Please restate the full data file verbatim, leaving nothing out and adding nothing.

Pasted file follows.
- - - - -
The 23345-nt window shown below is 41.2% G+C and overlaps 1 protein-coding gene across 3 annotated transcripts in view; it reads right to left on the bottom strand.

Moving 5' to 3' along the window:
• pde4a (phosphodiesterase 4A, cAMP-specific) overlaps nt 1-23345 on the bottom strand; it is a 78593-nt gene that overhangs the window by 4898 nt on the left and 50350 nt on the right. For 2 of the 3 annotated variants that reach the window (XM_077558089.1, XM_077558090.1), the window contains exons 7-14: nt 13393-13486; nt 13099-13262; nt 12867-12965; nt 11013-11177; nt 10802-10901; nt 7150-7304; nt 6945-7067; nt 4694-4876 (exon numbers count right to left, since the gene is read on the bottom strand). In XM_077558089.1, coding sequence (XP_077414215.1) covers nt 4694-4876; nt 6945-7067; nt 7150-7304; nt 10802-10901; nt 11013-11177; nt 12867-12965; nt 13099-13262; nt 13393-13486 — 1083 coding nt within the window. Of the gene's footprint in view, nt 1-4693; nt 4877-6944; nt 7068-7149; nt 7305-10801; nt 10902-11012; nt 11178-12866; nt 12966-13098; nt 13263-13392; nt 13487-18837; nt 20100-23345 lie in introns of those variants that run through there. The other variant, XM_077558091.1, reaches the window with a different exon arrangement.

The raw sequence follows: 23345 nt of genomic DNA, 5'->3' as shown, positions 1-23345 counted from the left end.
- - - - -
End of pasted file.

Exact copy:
The 23345-nt window shown below is 41.2% G+C and overlaps 1 protein-coding gene across 3 annotated transcripts in view; it reads right to left on the bottom strand.

Moving 5' to 3' along the window:
• pde4a (phosphodiesterase 4A, cAMP-specific) overlaps nt 1-23345 on the bottom strand; it is a 78593-nt gene that overhangs the window by 4898 nt on the left and 50350 nt on the right. For 2 of the 3 annotated variants that reach the window (XM_077558089.1, XM_077558090.1), the window contains exons 7-14: nt 13393-13486; nt 13099-13262; nt 12867-12965; nt 11013-11177; nt 10802-10901; nt 7150-7304; nt 6945-7067; nt 4694-4876 (exon numbers count right to left, since the gene is read on the bottom strand). In XM_077558089.1, coding sequence (XP_077414215.1) covers nt 4694-4876; nt 6945-7067; nt 7150-7304; nt 10802-10901; nt 11013-11177; nt 12867-12965; nt 13099-13262; nt 13393-13486 — 1083 coding nt within the window. Of the gene's footprint in view, nt 1-4693; nt 4877-6944; nt 7068-7149; nt 7305-10801; nt 10902-11012; nt 11178-12866; nt 12966-13098; nt 13263-13392; nt 13487-18837; nt 20100-23345 lie in introns of those variants that run through there. The other variant, XM_077558091.1, reaches the window with a different exon arrangement.

The raw sequence follows: 23345 nt of genomic DNA, 5'->3' as shown, positions 1-23345 counted from the left end.